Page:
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RU-486 underwent clinical trials in the United States in 1994 and 1995, and the data, along with the results of the French tests, were submitted to the FDA. In 1996, the agency ruled that the drug met its safety qualifications but needed further labeling restrictions prior to final approval.
The process then took a somewhat unusual tack. RU-486 ended up being approved under an accelerated FDA protocol called Subpart H, which is normally used to speed approval of drugs for life-threatening illnesses such as cancer or AIDS. Such drugs carry added restrictions that give the FDA more control over their end use.
Both sides of the RU-486 debate criticized the use of Subpart H. The drug's developers felt they already had proposed enough restrictions -- doctors would have to order direct from Danco, attest to their competency to administer the drug, record the serial number of each pill packet used, and promise to give the patient counseling and have her sign consent forms.
The drug's critics complained for a different reason. They claimed RU-486 was fast-tracked under pressure from the Clinton White House at the expense of patients' safety.
Both the FDA and abortion-rights supporters contest this claim. "The reason Subpart H was used and introduced late in the process by the FDA was so they could impose additional restrictions on how it is distributed," says Population Council Vice President Sandra Arnold. "The contention that these were rushed or inferior studies is wrong."
In the end, the FDA agreed to Danco's labeling proposal, and Mifeprex came to market in November 2000. Its availability changed American abortion politics in two very significant ways. First, it meant hospitals and private practitioners, not just clinics, could provide abortions. That made it harder for right-to-lifers to figure out where to picket. "They thought they wouldn't be able to target providers in the same way because there would be more people doing it privately in their practices," says the National Abortion Federation's Saporta.
Perhaps more significantly, RU-486 was designed for use early in pregnancy. While antiabortion activists may believe life should be protected from conception onward, the American public is more accepting of early-stage terminations. "The majority of people in this country are comfortable with very early abortions," says Cynthia Gorney, a UC Berkeley journalism professor and author of Articles of Faith: A Frontline History of the Abortion Wars. "They don't have a giant psychological problem with them when there's no visible body parts or other things we associate with a human life. Most pro-lifers disliked RU-486 because they understood people don't really have a problem with that. How do you counter it? You get at its hazards."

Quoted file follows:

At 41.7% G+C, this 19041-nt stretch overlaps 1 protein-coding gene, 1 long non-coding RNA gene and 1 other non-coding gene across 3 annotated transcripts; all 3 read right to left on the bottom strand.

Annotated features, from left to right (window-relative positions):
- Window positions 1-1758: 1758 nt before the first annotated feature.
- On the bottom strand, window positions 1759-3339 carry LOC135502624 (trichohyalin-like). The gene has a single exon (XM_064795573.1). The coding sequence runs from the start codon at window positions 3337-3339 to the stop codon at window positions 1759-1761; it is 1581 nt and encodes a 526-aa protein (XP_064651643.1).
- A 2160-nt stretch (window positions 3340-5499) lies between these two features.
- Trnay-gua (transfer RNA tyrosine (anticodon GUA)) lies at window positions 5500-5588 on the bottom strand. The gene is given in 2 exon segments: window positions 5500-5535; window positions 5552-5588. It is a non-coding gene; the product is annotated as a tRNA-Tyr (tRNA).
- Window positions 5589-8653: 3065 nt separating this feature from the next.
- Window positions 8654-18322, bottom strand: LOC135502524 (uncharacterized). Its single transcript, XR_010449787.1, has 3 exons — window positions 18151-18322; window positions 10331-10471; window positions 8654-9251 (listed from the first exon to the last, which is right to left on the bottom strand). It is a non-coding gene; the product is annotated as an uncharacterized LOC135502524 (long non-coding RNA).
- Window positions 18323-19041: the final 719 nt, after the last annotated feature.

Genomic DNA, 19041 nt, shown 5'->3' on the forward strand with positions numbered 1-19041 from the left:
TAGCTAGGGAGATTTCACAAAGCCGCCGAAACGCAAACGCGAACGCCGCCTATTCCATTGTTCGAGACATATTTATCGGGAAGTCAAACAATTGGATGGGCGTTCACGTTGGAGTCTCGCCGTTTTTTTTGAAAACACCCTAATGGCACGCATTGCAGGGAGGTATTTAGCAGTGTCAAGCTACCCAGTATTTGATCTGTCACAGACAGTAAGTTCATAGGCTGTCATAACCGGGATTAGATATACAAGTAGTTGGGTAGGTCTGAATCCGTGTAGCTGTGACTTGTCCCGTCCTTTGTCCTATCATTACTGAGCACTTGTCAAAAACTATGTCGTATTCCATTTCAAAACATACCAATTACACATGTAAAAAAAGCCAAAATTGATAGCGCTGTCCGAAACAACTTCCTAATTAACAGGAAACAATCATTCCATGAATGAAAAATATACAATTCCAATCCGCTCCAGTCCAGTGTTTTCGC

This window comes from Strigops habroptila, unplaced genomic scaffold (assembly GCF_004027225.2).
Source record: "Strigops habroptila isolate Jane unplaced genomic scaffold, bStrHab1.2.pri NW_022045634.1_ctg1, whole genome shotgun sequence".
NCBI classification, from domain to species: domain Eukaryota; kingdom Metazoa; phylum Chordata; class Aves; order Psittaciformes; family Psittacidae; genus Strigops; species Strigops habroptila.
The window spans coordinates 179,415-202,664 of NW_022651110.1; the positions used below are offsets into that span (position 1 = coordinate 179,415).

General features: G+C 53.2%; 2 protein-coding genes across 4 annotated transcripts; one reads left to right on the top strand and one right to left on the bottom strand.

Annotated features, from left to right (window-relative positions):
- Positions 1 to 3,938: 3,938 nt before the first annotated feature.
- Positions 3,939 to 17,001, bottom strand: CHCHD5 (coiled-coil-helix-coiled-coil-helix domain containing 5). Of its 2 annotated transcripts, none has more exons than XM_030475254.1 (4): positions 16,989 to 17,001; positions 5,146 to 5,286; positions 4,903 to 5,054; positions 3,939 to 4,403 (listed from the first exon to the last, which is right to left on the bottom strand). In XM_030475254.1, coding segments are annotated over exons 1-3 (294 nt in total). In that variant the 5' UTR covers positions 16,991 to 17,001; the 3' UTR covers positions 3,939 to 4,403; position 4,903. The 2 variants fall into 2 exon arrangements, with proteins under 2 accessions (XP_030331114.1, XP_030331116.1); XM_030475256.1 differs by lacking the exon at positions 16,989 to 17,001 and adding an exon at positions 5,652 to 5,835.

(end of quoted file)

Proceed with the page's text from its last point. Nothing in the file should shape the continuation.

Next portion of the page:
This is what made Holly such an effective emblem -- she went from healthy all-American to terminal ICU patient in a matter of days. Before Holly's death, RU-486 had a solid safety record after more than a decade of use. It had been linked to just three deaths: a Canadian woman who died of a rare clostridium infection during clinical trials, a French woman who used it despite being a heavy smoker -- a known risk factor -- and a Tennessee nurse named Brenda Vise, who died when Mifeprex was administered to abort what turned out to be an ectopic pregnancy. The drug isn't supposed to be used for ectopic pregnancies, which occur in the fallopian tube rather than the womb.
Medical abortion is considered just as safe as surgical abortion, which is one of the most commonly performed elective surgeries in the United States -- approximately 1.3 million abortions are performed domestically every year. According to the nonprofit Alan Guttmacher Institute, one in three American women will have had an abortion by age 45. "The risk of dying from having a medical or surgical abortion is far, far less than if the patient carried the pregnancy to term," says Dr. Mark Nichols of Oregon Health and Science University, who participated in the RU-486 clinical trials. "The risk of dying is about 1 in 10,000 when a pregnancy is carried full-term, whereas the risk of dying from an abortion in general is maybe 1 in 200,000."
Mifeprex's supporters also point out that no medicine is completely safe. "All drugs carry some risks. The FDA approval saying a drug is safe and effective does not mean 'without risk.' It means the benefits outweigh the risks," says Danco spokeswoman O'Neill. "Our reported adverse event rate overall is less than 0.2 percent, which is a very low rate."
UC Berkeley embryologist Malcolm Potts concurs that mifepristone has a good safety record. "Every drug -- and we can use aspirin as an example -- has a mortality, and that's always tremendously sad," he says. "Abortion is always one of the most common procedures a gynecologist does, and sooner or later someone's going to die."
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